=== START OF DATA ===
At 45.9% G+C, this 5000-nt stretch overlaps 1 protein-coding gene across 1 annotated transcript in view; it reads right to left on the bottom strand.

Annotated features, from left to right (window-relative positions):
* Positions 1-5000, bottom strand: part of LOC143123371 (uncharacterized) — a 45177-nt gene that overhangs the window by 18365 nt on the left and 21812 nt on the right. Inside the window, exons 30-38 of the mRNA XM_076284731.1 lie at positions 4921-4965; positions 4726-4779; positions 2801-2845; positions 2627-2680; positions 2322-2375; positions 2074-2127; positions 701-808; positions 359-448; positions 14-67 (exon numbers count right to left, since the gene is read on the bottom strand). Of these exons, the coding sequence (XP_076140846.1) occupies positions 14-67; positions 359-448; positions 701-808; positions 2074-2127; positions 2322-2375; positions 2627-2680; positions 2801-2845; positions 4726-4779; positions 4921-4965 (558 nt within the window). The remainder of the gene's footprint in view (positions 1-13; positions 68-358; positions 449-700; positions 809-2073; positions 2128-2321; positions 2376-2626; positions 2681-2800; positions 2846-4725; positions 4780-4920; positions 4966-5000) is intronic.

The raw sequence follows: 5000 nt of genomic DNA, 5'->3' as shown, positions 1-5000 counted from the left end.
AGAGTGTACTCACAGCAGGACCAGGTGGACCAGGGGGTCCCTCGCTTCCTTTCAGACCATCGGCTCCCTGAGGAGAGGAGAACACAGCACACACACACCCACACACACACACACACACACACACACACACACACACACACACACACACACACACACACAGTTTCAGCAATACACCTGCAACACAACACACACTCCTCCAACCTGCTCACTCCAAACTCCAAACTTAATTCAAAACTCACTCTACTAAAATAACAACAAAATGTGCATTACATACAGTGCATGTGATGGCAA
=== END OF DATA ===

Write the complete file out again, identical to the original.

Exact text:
At 45.9% G+C, this 5000-nt stretch overlaps 1 protein-coding gene across 1 annotated transcript in view; it reads right to left on the bottom strand.

Annotated features, from left to right (window-relative positions):
* Positions 1-5000, bottom strand: part of LOC143123371 (uncharacterized) — a 45177-nt gene that overhangs the window by 18365 nt on the left and 21812 nt on the right. Inside the window, exons 30-38 of the mRNA XM_076284731.1 lie at positions 4921-4965; positions 4726-4779; positions 2801-2845; positions 2627-2680; positions 2322-2375; positions 2074-2127; positions 701-808; positions 359-448; positions 14-67 (exon numbers count right to left, since the gene is read on the bottom strand). Of these exons, the coding sequence (XP_076140846.1) occupies positions 14-67; positions 359-448; positions 701-808; positions 2074-2127; positions 2322-2375; positions 2627-2680; positions 2801-2845; positions 4726-4779; positions 4921-4965 (558 nt within the window). The remainder of the gene's footprint in view (positions 1-13; positions 68-358; positions 449-700; positions 809-2073; positions 2128-2321; positions 2376-2626; positions 2681-2800; positions 2846-4725; positions 4780-4920; positions 4966-5000) is intronic.

The raw sequence follows: 5000 nt of genomic DNA, 5'->3' as shown, positions 1-5000 counted from the left end.
AGAGTGTACTCACAGCAGGACCAGGTGGACCAGGGGGTCCCTCGCTTCCTTTCAGACCATCGGCTCCCTGAGGAGAGGAGAACACAGCACACACACACCCACACACACACACACACACACACACACACACACACACACACACACACACACACACACACAGTTTCAGCAATACACCTGCAACACAACACACACTCCTCCAACCTGCTCACTCCAAACTCCAAACTTAATTCAAAACTCACTCTACTAAAATAACAACAAAATGTGCATTACATACAGTGCATGTGATGGCAA